JJ: I did not meet him but there was an article in the paper that he was at the game and I was his favorite player.  I think I still have that article somewhere stashed away.  But I guess he was maybe a minority owner.  He might have had part of the team.  I’m not sure.  A very small part.
[Ed. note- I have only seen Elvis attending games as a fan, no record of part ownership]

WFLN: How did that make you feel when Elvis said you were his favorite player?
JJ: Wow, it was unbelievable.  You’ve got this rock icon and he’s mentioning my name as being one of his favorite players.

WFLN: Going back to the 1974 season.  What are some of your memories of the teams games?  Do you have any specific memories or anecdotes?
JJ: You heard about some of the other teams with the problems they had as far as equipment being confiscated and not being paid.  Our team was, you know, especially with some of the players that had already been in the NFL and came over they told us that this thing was run pretty much like an NFL franchise.  As far as the staff and the way things are run, the equipment, the facilities and everything else.  The first game I played stands out for me, I remember us clinching the title for our division.  I think we played Portland and we won it or we were out in Hawaii one or the other and that was really important. [Memphis defeated The Hawaiians on October 30 by a score of 33-31]  Another game that was important to me was when I was the first one in the league to get to 1,000 yards so that was a big time for me also.

WFLN: I think you guys also won 11 straight games.  How was your team able to find so much success over such a long season?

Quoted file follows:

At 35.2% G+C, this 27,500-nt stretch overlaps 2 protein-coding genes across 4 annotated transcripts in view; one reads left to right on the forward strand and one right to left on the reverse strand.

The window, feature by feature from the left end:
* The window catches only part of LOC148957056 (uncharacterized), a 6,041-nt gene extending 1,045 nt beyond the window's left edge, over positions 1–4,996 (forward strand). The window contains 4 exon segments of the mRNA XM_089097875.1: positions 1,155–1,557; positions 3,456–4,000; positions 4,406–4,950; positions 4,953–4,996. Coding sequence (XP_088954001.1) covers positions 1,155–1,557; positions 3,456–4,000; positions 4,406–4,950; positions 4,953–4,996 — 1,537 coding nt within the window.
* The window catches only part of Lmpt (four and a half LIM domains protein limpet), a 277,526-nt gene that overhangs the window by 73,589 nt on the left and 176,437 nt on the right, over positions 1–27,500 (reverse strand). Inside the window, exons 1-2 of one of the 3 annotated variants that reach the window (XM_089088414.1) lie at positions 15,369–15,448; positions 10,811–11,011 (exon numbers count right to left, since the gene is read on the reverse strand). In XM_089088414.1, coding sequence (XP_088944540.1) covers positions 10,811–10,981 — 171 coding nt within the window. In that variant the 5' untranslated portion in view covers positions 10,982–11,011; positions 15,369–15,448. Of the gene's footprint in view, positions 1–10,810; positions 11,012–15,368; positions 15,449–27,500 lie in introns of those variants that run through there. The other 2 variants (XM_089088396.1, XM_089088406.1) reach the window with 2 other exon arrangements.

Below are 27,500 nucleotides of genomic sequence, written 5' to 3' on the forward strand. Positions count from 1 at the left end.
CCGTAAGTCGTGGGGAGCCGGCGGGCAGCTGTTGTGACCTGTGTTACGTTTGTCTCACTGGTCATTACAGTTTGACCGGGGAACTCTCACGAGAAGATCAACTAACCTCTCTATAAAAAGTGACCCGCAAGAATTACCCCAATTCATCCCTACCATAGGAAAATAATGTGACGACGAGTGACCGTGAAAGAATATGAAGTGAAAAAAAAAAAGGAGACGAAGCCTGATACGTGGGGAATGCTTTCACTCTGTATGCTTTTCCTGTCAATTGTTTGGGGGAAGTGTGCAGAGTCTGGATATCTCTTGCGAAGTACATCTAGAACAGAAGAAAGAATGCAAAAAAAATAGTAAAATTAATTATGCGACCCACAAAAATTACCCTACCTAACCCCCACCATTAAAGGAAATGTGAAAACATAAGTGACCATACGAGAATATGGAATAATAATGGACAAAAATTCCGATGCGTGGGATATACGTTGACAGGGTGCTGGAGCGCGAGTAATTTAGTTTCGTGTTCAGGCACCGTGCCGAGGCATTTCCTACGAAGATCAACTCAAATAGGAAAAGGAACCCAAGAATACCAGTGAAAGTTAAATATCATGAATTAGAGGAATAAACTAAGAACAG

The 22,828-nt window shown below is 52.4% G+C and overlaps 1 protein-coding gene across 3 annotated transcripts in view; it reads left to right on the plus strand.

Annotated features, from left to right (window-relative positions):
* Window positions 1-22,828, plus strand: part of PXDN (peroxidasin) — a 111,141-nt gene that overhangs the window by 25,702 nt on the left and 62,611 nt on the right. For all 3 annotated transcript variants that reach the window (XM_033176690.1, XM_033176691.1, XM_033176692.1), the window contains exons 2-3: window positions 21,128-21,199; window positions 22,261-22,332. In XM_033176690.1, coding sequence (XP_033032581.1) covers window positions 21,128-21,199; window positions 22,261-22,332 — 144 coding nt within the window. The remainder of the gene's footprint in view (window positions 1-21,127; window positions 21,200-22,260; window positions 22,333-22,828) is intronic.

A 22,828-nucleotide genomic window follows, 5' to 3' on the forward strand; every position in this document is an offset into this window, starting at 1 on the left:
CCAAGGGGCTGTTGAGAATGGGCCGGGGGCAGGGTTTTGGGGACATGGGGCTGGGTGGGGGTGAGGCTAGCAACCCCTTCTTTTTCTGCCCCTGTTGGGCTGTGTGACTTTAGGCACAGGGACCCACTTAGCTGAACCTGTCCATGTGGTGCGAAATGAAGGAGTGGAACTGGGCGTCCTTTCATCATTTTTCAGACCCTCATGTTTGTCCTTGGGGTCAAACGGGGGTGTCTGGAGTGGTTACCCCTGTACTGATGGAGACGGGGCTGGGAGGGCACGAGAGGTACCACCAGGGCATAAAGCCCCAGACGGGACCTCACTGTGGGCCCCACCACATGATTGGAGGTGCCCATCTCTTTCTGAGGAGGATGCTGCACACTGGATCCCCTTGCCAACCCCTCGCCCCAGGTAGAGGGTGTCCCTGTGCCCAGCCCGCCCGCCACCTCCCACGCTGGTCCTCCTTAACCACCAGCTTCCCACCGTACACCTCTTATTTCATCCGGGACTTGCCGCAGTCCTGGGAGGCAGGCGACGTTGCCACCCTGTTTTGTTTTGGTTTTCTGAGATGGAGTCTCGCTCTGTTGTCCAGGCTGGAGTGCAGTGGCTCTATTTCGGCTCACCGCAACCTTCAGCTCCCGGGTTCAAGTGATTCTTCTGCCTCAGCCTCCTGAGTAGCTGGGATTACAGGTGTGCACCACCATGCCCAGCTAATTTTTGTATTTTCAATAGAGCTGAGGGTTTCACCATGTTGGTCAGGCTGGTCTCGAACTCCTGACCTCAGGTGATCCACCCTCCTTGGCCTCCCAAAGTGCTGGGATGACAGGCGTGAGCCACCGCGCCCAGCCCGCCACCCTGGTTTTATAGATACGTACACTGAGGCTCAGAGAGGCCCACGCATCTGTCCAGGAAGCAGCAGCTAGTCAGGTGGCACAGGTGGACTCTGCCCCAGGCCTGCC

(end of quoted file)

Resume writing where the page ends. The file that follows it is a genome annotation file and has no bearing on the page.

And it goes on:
JJ: I think it had to do with the way the organization was run.  They did well as far as drafting and signing free agents.  As far as putting the team together we had good coaching.  We had two good quarterbacks in John Huarte and Danny White and everything just clicked.

WFLN: Was the 20-game schedule too much?
JJ: I think we kind of got worn down at the end.  You get dinged up a little bit but we managed through it.  You know unfortunately we got beat in the playoff game which we should have won and that didn’t work out too well.

WFLN: Why do you say that?  Why should you have won that game?
JJ: Well, I think we had the better team.  I just really believe we had a better team than that.

WFLN: Did you guys go into the playoffs thinking you were going to go to the World Bowl?
JJ: I don’t want to say we were overconfident but we felt good about ourselves.

WFLN: Do you have any memories about that playoff game against the Florida Blazers?
JJ: Just that we had an untimely fumble.  I think it was a punt and our punt returner I think fumbled the ball.  They got the ball back and they scored and we couldn’t answer.  We ended up losing the game.  That was very disappointing.  You know you played all those games.  Like you said we won all those games in a row, the organization as a whole was fantastic and to have it end that way we just didn’t feel that well about it.  And I kind of thought in the back of my mind that was it for me in Memphis too at that time.

WFLN: You went on to become one of three players to win the MVP award.  The only time the league awarded it.  What was that like for you?
JJ: It was a thrill.  I know they had a ceremony where they awarded it at halftime of the championship game but unfortunately I wasn’t able to make it down.  I was actually at the hospital getting my tonsils out at that time.  But it was a great honor.  You know my first year out of college to have that bestowed on me, I thought that was really nice.

WFLN: You couldn’t reschedule having your tonsils out?  Or it wasn’t going to work out for you to make it to the game?
JJ: I think looking back I just wanted to get them out.  I had been suffering for the last few weeks of the season with that as far as running a temperature and everything and I wanted to get them out.  Like you said when you talk about the long season you know you kind of get homesick too.  I wanted to get it out, get it done and I wanted to get on the road and get back home (laughs).  Cause I hadn’t really been home that whole season that I was down there.